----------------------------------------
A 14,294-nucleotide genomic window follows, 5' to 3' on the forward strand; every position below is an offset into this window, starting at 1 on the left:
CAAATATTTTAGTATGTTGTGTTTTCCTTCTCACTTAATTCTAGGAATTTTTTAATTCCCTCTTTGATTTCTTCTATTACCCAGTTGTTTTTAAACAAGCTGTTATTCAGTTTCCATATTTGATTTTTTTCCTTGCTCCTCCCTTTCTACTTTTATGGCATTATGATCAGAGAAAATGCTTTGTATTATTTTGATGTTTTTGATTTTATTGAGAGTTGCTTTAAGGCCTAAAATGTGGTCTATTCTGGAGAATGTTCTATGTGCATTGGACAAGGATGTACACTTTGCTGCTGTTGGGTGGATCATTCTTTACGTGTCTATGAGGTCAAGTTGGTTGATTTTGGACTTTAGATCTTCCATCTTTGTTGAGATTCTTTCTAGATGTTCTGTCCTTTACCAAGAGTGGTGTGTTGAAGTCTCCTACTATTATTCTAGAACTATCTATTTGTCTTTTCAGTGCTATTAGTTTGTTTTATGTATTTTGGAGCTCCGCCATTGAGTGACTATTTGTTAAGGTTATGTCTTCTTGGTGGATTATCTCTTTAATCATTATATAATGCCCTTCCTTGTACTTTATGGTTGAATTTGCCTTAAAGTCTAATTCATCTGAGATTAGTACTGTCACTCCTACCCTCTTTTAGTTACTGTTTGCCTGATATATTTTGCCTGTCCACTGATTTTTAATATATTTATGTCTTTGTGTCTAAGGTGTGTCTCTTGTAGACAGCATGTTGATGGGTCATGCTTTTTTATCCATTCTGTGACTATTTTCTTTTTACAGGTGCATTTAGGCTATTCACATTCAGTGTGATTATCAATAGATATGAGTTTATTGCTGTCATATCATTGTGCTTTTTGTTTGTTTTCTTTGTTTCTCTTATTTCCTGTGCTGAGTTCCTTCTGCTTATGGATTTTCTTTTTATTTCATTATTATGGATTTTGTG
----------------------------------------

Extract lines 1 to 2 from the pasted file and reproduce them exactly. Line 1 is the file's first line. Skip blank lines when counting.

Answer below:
A 14,294-nucleotide genomic window follows, 5' to 3' on the forward strand; every position below is an offset into this window, starting at 1 on the left:
CAAATATTTTAGTATGTTGTGTTTTCCTTCTCACTTAATTCTAGGAATTTTTTAATTCCCTCTTTGATTTCTTCTATTACCCAGTTGTTTTTAAACAAGCTGTTATTCAGTTTCCATATTTGATTTTTTTCCTTGCTCCTCCCTTTCTACTTTTATGGCATTATGATCAGAGAAAATGCTTTGTATTATTTTGATGTTTTTGATTTTATTGAGAGTTGCTTTAAGGCCTAAAATGTGGTCTATTCTGGAGAATGTTCTATGTGCATTGGACAAGGATGTACACTTTGCTGCTGTTGGGTGGATCATTCTTTACGTGTCTATGAGGTCAAGTTGGTTGATTTTGGACTTTAGATCTTCCATCTTTGTTGAGATTCTTTCTAGATGTTCTGTCCTTTACCAAGAGTGGTGTGTTGAAGTCTCCTACTATTATTCTAGAACTATCTATTTGTCTTTTCAGTGCTATTAGTTTGTTTTATGTATTTTGGAGCTCCGCCATTGAGTGACTATTTGTTAAGGTTATGTCTTCTTGGTGGATTATCTCTTTAATCATTATATAATGCCCTTCCTTGTACTTTATGGTTGAATTTGCCTTAAAGTCTAATTCATCTGAGATTAGTACTGTCACTCCTACCCTCTTTTAGTTACTGTTTGCCTGATATATTTTGCCTGTCCACTGATTTTTAATATATTTATGTCTTTGTGTCTAAGGTGTGTCTCTTGTAGACAGCATGTTGATGGGTCATGCTTTTTTATCCATTCTGTGACTATTTTCTTTTTACAGGTGCATTTAGGCTATTCACATTCAGTGTGATTATCAATAGATATGAGTTTATTGCTGTCATATCATTGTGCTTTTTGTTTGTTTTCTTTGTTTCTCTTATTTCCTGTGCTGAGTTCCTTCTGCTTATGGATTTTCTTTTTATTTCATTATTATGGATTTTGTG